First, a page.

A writer takes earnest measures to secure his solitude and then finds endless ways to squander it. – Don DeLillo
For the first half of last year, I was failing to write. I had the time, but I wasn’t taking the time. My diary was a mess of commitments all over the days and evenings, with no regular space to write. So despite having hours between school runs, I wasn’t doing it.
What I was doing was soaking up every spare minute on Twitter, Facebook and Instagram. And a bunch of other things. I felt I was being productive and staying on top of stuff. I was drinking from a fire hose of information.
In the end I had to carve out the time to write. I had to protect that time. And I had to get over the fear of failure that meant I was allowing myself to drift.
I haven’t entirely got this thing licked, but here’s a four part guide to what I’ve done so far:
1 – Identify the best time to write
Work out when you write best. Personally it’s mid morning. Your mileage may vary.
There’s a fair chance that this time won’t be available to you. You’ll be at work, studying or looking after your kids, parents, or dog.
So now you have two choices.
Work out the second best time to write, or move your life to create a chunk of time for yourself every day.
2 – Protect the time
Once you’ve found and cleared time to write, protect it fiercely. Don’t schedule things in or around it. You will fail, you will schedule a haircut over it by mistake, or be hungover and miss it, but don’t give up.
Keep making that commitment to protect the time, and eventually you’ll get there if you want it enough. Eventually it will seem insane to you to arrange something during this time, this is your writing time. Every day.
3 – Look after yourself
You’re not going to do your best writing if you’re tired or stressed. Make another commitment to yourself, to sleep properly. To drink water. To eat meals at the proper times. To exercise. To fill the creative well by reading and watching films and looking out of the window and being in the world so that when you come to write, you have ideas.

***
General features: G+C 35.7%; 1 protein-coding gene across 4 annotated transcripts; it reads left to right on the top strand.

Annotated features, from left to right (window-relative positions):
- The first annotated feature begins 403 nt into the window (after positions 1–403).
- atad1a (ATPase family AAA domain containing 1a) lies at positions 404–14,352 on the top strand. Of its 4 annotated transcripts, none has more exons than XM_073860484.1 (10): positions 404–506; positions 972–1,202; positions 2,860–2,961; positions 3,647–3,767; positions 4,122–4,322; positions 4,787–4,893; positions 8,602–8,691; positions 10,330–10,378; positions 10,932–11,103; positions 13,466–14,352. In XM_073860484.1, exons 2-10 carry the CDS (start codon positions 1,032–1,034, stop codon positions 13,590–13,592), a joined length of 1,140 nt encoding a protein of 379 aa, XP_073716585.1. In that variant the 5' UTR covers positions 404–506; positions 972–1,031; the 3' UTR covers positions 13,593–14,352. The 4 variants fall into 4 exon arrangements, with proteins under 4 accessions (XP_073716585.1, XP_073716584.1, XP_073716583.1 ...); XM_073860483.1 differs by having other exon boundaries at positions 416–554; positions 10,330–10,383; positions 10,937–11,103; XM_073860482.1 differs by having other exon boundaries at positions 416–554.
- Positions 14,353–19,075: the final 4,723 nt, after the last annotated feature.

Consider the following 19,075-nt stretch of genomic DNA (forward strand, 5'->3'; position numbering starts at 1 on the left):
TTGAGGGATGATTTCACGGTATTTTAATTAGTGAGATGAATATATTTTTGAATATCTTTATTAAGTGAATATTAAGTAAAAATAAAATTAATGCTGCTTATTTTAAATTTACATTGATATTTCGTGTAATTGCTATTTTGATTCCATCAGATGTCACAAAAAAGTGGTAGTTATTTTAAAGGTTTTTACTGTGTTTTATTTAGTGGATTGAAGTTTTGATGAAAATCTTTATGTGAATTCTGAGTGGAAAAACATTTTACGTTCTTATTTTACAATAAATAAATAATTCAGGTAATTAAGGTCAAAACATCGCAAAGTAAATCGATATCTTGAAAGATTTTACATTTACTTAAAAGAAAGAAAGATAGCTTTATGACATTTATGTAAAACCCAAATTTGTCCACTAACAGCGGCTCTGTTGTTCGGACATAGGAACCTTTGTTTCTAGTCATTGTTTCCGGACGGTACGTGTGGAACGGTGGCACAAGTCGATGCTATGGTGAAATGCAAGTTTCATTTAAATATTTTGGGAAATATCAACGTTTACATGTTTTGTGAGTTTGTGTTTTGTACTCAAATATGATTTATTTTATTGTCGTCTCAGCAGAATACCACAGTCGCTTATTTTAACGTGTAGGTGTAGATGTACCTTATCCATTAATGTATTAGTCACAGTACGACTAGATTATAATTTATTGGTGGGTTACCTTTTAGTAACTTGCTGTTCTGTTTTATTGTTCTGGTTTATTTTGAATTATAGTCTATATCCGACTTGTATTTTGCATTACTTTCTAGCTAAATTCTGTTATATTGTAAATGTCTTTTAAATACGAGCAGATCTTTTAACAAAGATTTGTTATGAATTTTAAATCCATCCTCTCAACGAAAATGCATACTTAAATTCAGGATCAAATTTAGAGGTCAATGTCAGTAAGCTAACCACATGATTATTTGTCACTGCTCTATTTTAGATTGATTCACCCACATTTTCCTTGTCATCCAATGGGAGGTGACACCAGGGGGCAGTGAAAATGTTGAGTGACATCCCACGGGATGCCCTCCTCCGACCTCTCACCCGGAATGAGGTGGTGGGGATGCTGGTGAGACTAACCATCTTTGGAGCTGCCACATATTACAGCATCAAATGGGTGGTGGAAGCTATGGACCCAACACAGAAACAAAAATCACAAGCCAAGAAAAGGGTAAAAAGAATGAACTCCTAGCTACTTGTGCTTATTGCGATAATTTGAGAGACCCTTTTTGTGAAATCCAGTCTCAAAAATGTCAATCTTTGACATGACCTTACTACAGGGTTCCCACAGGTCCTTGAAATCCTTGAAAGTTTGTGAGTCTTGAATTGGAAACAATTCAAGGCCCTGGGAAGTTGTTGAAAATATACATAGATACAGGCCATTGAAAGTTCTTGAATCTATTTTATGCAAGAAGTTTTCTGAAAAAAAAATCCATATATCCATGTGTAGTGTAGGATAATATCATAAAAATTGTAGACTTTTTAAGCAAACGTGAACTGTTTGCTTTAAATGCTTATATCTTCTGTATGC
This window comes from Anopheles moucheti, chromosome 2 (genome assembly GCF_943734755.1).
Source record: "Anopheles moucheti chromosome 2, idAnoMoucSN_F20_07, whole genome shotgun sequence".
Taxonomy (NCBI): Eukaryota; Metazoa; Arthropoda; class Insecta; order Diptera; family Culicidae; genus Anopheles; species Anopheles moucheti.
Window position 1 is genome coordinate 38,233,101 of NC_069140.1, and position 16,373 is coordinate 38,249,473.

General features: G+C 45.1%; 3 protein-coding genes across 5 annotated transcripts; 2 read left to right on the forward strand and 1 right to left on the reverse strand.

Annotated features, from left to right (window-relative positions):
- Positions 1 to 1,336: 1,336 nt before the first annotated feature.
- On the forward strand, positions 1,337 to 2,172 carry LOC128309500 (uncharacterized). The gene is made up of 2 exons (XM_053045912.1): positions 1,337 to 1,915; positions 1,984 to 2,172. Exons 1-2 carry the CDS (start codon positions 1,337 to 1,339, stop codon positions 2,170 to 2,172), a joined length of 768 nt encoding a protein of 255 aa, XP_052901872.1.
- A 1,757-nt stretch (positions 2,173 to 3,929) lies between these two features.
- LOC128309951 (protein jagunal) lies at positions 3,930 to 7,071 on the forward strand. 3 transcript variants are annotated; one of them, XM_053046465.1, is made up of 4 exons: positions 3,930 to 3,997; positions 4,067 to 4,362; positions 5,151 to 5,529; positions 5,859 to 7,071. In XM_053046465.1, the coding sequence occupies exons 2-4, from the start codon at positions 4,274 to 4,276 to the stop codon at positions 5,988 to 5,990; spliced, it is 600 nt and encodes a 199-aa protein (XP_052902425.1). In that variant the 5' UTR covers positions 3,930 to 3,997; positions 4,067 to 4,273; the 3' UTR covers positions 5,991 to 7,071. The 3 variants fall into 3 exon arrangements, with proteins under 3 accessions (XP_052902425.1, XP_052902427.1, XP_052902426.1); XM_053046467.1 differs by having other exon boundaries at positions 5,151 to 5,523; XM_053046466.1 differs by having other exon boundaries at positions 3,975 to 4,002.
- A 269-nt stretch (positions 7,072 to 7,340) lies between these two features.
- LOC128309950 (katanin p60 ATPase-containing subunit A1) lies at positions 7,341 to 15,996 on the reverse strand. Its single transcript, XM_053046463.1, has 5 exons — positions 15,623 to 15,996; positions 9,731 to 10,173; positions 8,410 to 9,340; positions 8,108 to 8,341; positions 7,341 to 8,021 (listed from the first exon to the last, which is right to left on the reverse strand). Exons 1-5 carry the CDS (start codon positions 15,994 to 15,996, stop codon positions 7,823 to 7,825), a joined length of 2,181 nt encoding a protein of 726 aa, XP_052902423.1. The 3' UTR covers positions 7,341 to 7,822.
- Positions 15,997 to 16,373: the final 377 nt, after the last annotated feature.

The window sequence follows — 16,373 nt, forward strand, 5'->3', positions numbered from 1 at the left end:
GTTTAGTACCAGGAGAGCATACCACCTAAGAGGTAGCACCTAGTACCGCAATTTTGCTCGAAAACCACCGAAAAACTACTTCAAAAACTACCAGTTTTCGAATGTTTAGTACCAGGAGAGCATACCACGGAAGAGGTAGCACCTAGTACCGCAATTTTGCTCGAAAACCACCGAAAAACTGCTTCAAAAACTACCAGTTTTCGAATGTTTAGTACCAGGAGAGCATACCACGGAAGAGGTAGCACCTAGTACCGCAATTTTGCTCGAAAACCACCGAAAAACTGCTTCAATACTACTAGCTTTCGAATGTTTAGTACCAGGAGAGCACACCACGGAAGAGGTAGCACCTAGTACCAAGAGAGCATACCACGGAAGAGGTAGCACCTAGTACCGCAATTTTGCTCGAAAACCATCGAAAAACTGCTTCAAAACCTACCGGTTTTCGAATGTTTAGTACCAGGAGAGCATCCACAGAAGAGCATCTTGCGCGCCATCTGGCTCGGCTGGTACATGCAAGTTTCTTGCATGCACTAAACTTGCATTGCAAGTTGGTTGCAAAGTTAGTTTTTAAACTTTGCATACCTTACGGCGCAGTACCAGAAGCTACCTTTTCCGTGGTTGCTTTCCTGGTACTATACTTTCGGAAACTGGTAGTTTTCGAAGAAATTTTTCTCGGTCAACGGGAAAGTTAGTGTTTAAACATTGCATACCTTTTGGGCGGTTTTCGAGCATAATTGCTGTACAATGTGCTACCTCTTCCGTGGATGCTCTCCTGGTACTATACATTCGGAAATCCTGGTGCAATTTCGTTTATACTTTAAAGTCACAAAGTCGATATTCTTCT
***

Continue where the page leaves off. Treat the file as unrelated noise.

When you come to write, you’ll likely find your brain is full of nonsense. So your first task when you sit down to write is to empty your mind as much as possible.
Journal (write about how you feel and what you’re doing that day) for as long as it takes to get all this bilge out of your system. Interesting off shoots can be saved for the beginnings of creative ideas later.
Then finally, write. Not in a vaguely committed way, but in a 100% committed way. There will be days when this doesn’t work. But go back to it, day in, day out, and use these strategies to make it easier for yourself:
The red carpet
Anything that makes it easier to sit down and write is a red carpet. Here are a few ideas:
- Find a space that you’ll write in. Keep it clear and comfortable.
- Put your writing stuff out so that it’s easy to start.
- Use timers. Set an alarm to remind you that it’s writing time. Use a timer to keep focus. Either a pomodoro timer, or an app like Be Focused or Flora.
- Make a playlist that you’re only ‘allowed’ to listen to while you’re writing. No coffee until your writing time! Be strict with yourself.
- If you’re stuck for ideas, remember that writing is a 3 bucket problem.
The velvet rope
Anything that dissuades you from procrastinating is a velvet rope.
- The hours you’ve set aside for writing are sacred. No coffees with friends or phone calls or meetings during this time.
- If you’re at home, you’re not in ‘home’ mode. You’re in ‘work’ mode. No doing housework because you’ve got writing to do. (That’s my excuse for not doing the ironing and I’m sticking to it.)
- Log out of apps every time you use them. Remove any that aren’t essential. Turn notifications off. Recently I’ve used Apple’s ‘Screen Time’ feature to lock my apps down between 9 and 3. Airplane mode is your friend.
- Consider how many social networks you need. I deleted LinkedIn and Instagram last year, and I don’t miss them much. Consider also whether reading 100 tweets on 100 different subjects is good for your focus. I find it scattering. I’m trying to avoid reading my Twitter feed even outside of my writing time.
- Consider deleting good but addictive apps. If DuoLingo is what gets you back into a phone based spiral, it might need to go, no matter how good your Mandarin is getting.
4 – Publish/perform
There’s nothing like putting your work into the world to make you actually finish it. And what you have to do to achieve this, if you’ve not already, is embrace failure.
Ever tried. Ever failed. No matter. Try Again. Fail again. Fail better. – Samuel Beckett
Stop aiming for perfect and get your stuff out there. There is no other way to get proper feedback on what you’re doing. If it stinks, it stinks. You will know by the big, fat bundle of tumbleweed that rolls in gleeful donuts around your work. And then what do you do? You make a fresh cup of tea and write something new.
I’ve found it enormously helpful to book hard deadlines for myself in the form of comedy gigs. Nothing gets me writing more than the thought of standing on stage with nothing to say. There’s no need to choose something this terrifying, but whatever works for you.
What are your favourite writing tips? Let’s help each other get a lot of words down this year.